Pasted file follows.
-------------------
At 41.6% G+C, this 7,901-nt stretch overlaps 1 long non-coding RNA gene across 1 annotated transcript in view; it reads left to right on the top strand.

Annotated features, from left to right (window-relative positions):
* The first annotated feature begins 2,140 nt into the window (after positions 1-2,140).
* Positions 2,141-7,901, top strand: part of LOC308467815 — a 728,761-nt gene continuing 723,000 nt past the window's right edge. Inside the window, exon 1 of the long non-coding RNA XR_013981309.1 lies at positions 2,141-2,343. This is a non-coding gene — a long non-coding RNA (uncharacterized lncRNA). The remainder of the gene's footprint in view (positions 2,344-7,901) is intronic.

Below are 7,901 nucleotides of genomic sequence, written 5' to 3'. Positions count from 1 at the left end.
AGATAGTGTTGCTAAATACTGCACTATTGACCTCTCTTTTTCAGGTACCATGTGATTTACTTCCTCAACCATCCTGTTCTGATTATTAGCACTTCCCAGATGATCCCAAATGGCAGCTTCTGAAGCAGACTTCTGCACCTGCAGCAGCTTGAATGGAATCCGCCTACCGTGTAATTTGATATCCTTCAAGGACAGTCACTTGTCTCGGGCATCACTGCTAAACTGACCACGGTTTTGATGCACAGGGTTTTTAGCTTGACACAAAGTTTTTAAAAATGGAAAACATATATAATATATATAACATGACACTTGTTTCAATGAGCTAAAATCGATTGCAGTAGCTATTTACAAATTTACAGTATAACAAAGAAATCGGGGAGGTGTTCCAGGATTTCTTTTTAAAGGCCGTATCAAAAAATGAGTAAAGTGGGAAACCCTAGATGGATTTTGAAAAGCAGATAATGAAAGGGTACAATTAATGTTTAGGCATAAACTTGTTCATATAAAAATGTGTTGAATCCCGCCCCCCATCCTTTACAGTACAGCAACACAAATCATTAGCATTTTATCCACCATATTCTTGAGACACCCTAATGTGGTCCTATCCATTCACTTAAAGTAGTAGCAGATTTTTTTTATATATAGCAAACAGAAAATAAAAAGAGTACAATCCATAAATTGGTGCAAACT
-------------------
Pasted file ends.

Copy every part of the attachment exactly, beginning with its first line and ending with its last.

At 41.6% G+C, this 7,901-nt stretch overlaps 1 long non-coding RNA gene across 1 annotated transcript in view; it reads left to right on the top strand.

Annotated features, from left to right (window-relative positions):
* The first annotated feature begins 2,140 nt into the window (after positions 1-2,140).
* Positions 2,141-7,901, top strand: part of LOC308467815 — a 728,761-nt gene continuing 723,000 nt past the window's right edge. Inside the window, exon 1 of the long non-coding RNA XR_013981309.1 lies at positions 2,141-2,343. This is a non-coding gene — a long non-coding RNA (uncharacterized lncRNA). The remainder of the gene's footprint in view (positions 2,344-7,901) is intronic.

Below are 7,901 nucleotides of genomic sequence, written 5' to 3'. Positions count from 1 at the left end.
AGATAGTGTTGCTAAATACTGCACTATTGACCTCTCTTTTTCAGGTACCATGTGATTTACTTCCTCAACCATCCTGTTCTGATTATTAGCACTTCCCAGATGATCCCAAATGGCAGCTTCTGAAGCAGACTTCTGCACCTGCAGCAGCTTGAATGGAATCCGCCTACCGTGTAATTTGATATCCTTCAAGGACAGTCACTTGTCTCGGGCATCACTGCTAAACTGACCACGGTTTTGATGCACAGGGTTTTTAGCTTGACACAAAGTTTTTAAAAATGGAAAACATATATAATATATATAACATGACACTTGTTTCAATGAGCTAAAATCGATTGCAGTAGCTATTTACAAATTTACAGTATAACAAAGAAATCGGGGAGGTGTTCCAGGATTTCTTTTTAAAGGCCGTATCAAAAAATGAGTAAAGTGGGAAACCCTAGATGGATTTTGAAAAGCAGATAATGAAAGGGTACAATTAATGTTTAGGCATAAACTTGTTCATATAAAAATGTGTTGAATCCCGCCCCCCATCCTTTACAGTACAGCAACACAAATCATTAGCATTTTATCCACCATATTCTTGAGACACCCTAATGTGGTCCTATCCATTCACTTAAAGTAGTAGCAGATTTTTTTTATATATAGCAAACAGAAAATAAAAAGAGTACAATCCATAAATTGGTGCAAACT